I am constantly amazed at the audacity of ALL politicians! First, it is the American people who do the work that makes the economy work, and it is the political machinery that is what holds back the prosperity of America. Can anyone say "tax and spend?" Can anyone say "over regulation?" Can anyone say "excessive foreign aid?" Can anyone say "greed and corruption?" Saying that one political party is any better than the other is simply saying that one party may pose less of a drag on the economy. Incidentally, it is because of politics that both the medical and oil industries are doing well right now (political meddling at the expense of the rest of the economy).

  • FDRfan Sugar City, ID
    Aug. 26, 2014 1:51 p.m.

    "Not surprisingly, one of the report's authors is a well-known Democratic economist, Alan Blinder, a former vice chairman of the Federal Reserve now at Princeton;"

    When all else fails, poison the well.

  • 2 bits Cottonwood Heights, UT
    Aug. 26, 2014 1:48 p.m.

    Re "Do Democrats do it better"?

    That depends on what you're talking about. As a blanket statement... I think the answer is no. But there ARE some things they do better.

    Are they better at Governing? Maybe

    At protecting Civil Rights? Probably

    Not taking us to war... yes.

    As for the proper overall objective of government... that of ensuring domestic tranquility... recent evidence says they don't do it better.

    Providing for the common defense (they way Democrats keep insisting on cutting military funding)... Probably not.

    Insuring individual, family and community rights and responsibilities in acts of self-governance, as set forth by our Founders... probably not

    So IMO BOTH sides do some parts better...

    Maybe that's why people who aren't total radical partisans acknowledge that America needs BOTH wings to fly...

  • Schnee Salt Lake City, UT
    Aug. 26, 2014 1:39 p.m.

    @Chris B
    "The current labor participation rate is the worst it's been in over 30 years. "

    Conservatives want the rate to be even lower. No seriously they do, because if all working age adults were heterosexual married couples with a stay at home parent, then that'd be a labor participation rate of 50%.

  • Vanceone Provo, UT
    Aug. 26, 2014 1:28 p.m.

    Ha, I have to laugh at GaryO calling himself a Moderate. Pray tell, Gary: If you are a moderate, then name someone who you regard as too far left, and what you disagree with them about as being too far left ideologically.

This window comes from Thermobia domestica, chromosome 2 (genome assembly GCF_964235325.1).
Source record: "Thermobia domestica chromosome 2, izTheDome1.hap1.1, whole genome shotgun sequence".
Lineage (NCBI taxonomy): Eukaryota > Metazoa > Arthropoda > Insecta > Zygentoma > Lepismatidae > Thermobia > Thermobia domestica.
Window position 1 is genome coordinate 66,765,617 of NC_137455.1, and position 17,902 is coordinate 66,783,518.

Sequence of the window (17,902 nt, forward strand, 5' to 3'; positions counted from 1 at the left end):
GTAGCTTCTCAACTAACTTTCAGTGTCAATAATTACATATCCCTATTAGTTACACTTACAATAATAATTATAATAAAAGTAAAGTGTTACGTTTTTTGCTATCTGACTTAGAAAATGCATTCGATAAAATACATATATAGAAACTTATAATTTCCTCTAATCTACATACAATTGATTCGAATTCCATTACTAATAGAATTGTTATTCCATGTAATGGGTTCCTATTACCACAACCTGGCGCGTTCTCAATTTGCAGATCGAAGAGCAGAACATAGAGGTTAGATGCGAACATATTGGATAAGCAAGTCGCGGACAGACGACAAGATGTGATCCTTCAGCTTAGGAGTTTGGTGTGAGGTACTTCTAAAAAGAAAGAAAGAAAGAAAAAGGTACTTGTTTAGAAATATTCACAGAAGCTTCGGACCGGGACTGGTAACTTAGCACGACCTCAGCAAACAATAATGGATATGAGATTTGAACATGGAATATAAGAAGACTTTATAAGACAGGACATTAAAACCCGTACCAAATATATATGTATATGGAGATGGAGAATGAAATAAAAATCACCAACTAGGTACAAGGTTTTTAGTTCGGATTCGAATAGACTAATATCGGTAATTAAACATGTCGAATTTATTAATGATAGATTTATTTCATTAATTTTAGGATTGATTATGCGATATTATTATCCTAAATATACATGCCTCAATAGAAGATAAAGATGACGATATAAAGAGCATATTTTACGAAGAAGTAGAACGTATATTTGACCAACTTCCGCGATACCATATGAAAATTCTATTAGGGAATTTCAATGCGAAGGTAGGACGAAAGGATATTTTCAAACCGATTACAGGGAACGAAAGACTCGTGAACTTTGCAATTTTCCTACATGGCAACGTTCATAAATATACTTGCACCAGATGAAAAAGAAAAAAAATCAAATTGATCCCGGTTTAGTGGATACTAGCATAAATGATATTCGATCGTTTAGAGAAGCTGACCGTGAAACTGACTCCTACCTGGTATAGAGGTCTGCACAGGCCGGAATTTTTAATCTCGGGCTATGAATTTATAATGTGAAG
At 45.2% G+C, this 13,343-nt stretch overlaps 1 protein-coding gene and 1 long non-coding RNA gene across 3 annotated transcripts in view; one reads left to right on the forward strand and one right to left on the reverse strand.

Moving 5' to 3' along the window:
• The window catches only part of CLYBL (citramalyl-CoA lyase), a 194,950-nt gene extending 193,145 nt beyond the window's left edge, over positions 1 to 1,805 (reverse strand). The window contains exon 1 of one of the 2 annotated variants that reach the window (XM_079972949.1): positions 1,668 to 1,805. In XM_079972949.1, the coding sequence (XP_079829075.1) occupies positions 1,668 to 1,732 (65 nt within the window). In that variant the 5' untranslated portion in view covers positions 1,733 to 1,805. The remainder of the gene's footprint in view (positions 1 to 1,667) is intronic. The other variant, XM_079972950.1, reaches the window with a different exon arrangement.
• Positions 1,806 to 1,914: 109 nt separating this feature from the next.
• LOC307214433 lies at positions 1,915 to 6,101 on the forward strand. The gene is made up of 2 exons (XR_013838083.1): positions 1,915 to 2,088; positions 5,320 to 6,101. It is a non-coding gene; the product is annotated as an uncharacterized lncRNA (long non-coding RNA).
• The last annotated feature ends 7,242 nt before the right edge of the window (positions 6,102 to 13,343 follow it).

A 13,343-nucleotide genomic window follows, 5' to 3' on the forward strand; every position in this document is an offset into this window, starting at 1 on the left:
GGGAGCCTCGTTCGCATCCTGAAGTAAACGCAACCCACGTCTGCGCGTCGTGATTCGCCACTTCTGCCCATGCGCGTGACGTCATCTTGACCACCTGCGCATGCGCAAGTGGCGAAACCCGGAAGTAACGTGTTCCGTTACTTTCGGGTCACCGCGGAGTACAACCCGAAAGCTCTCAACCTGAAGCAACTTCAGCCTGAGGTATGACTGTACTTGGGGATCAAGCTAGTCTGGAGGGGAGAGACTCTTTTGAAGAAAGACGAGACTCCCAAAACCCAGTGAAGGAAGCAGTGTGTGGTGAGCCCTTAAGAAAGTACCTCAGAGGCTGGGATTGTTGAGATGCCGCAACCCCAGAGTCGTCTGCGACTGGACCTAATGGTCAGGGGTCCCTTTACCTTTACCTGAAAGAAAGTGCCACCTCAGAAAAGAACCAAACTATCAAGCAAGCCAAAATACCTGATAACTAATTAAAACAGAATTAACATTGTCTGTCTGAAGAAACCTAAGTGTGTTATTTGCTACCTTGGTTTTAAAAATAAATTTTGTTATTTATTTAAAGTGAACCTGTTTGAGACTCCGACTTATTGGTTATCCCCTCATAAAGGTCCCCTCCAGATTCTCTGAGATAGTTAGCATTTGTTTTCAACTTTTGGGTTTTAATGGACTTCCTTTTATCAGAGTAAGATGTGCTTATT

Just about all of your posts show that you would criticize Mao for being a died in the wool Conservative, who is a corporate lackey.

  • SEY Sandy, UT
    Aug. 26, 2014 11:44 a.m.

    Irony Guy: I have to disagree that GW Bush, President Obama or any other president has or had much to do with the "banking and cooling" effect you're talking about. Those functions are pretty much determined by "the bankers' bank", i.e. the Federal Reserve.

    If you want to lay blame at anyone's feet, you should be naming Alan Greenspan, Ben Bernanke and Janet Yellen and their cohorts. The Federal Reserve prior to and during the first part of Carter's administration can be blamed for the inflation/stagflation periods we experienced as well.

    Presidents may nominate some members of the Federal Reserve, but the decisions about the economy are made by the board members (sometimes heavily influenced by presidential administrations).

  • GaryO Virginia Beach, VA
    Aug. 26, 2014 10:16 a.m.

    Hey Irony Guy -

    Can you got into a little more detail regarding the "banking and cooling effect" of the public sector?

    I'm not quite sure I know what you're talking about.

    I believe the government can have a huge effect on the economy through fiscal policy and monetary policy, unless external stimuli are too strong, or unless the expansion or contraction has already gained too much inertia.

    The stagflation due to soaring world oil prices during Carter's administration was pretty much beyond control because the cost of energy had become too extreme.

    Generally speaking though, government spending and a wise tax policy together with the Federal reserve's adjustment of interest rates can deflect the course of the economy at least to some extent.

    But, I don't know what you mean by the "banking and cooling effect" of the public sector.

  • Irony Guy Bountiful, Utah
    Aug. 26, 2014 9:48 a.m.